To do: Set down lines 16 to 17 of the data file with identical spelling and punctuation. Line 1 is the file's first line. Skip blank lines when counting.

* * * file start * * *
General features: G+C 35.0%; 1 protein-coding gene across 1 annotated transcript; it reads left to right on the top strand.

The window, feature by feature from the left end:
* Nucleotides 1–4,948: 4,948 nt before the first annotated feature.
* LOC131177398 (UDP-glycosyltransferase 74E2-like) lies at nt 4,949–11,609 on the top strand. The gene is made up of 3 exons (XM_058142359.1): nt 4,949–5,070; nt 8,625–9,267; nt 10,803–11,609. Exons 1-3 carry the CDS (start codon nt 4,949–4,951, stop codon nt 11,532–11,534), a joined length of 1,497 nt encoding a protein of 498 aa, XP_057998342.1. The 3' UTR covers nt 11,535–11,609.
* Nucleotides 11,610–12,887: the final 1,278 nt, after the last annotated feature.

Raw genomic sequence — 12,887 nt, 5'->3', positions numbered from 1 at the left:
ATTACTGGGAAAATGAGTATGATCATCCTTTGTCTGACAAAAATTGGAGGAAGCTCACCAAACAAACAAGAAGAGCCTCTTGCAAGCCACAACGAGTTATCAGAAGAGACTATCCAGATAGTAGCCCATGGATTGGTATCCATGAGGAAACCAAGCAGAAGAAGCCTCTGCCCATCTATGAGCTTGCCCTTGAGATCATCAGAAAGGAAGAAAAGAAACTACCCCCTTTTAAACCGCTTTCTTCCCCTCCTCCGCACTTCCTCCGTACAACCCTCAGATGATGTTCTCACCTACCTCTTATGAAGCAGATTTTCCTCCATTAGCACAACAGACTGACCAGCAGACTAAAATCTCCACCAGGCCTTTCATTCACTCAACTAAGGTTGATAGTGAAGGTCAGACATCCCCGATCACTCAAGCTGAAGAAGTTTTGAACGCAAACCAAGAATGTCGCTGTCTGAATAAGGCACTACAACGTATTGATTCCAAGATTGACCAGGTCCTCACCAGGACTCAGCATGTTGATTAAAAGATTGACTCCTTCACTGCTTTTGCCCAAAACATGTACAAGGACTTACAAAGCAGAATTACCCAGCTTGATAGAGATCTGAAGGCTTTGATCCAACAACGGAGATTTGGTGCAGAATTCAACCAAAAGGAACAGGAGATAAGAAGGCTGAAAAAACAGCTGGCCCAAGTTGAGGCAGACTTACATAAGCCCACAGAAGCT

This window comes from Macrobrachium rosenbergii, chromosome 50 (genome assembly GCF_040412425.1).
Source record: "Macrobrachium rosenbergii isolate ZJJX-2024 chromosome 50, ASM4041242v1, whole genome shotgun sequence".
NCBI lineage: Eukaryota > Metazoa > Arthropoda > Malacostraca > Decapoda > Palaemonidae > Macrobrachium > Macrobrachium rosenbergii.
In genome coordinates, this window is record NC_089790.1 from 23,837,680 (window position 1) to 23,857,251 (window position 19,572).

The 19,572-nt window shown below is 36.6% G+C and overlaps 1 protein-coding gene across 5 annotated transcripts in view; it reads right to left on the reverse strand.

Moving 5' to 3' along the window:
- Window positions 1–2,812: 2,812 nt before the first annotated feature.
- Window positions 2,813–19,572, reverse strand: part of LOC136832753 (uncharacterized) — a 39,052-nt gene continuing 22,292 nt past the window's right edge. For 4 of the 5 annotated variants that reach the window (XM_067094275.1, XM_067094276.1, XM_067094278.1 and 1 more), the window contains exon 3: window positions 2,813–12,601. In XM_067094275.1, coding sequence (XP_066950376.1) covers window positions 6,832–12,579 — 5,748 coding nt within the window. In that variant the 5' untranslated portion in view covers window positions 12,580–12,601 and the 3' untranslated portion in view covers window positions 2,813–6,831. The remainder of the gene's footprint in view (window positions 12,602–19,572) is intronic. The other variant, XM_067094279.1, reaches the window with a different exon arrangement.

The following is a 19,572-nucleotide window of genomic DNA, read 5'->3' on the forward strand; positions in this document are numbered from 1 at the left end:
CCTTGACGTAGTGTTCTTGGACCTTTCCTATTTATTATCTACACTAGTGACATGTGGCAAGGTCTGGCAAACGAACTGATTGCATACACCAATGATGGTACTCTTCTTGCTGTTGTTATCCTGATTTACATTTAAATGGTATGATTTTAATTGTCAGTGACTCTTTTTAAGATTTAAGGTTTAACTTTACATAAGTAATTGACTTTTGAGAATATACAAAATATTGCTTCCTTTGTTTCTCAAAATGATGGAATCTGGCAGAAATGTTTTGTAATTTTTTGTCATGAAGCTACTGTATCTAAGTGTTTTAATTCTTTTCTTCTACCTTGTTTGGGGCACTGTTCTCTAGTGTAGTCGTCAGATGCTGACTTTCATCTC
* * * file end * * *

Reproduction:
The following is a 19,572-nucleotide window of genomic DNA, read 5'->3' on the forward strand; positions in this document are numbered from 1 at the left end:
CCTTGACGTAGTGTTCTTGGACCTTTCCTATTTATTATCTACACTAGTGACATGTGGCAAGGTCTGGCAAACGAACTGATTGCATACACCAATGATGGTACTCTTCTTGCTGTTGTTATCCTGATTTACATTTAAATGGTATGATTTTAATTGTCAGTGACTCTTTTTAAGATTTAAGGTTTAACTTTACATAAGTAATTGACTTTTGAGAATATACAAAATATTGCTTCCTTTGTTTCTCAAAATGATGGAATCTGGCAGAAATGTTTTGTAATTTTTTGTCATGAAGCTACTGTATCTAAGTGTTTTAATTCTTTTCTTCTACCTTGTTTGGGGCACTGTTCTCTAGTGTAGTCGTCAGATGCTGACTTTCATCTC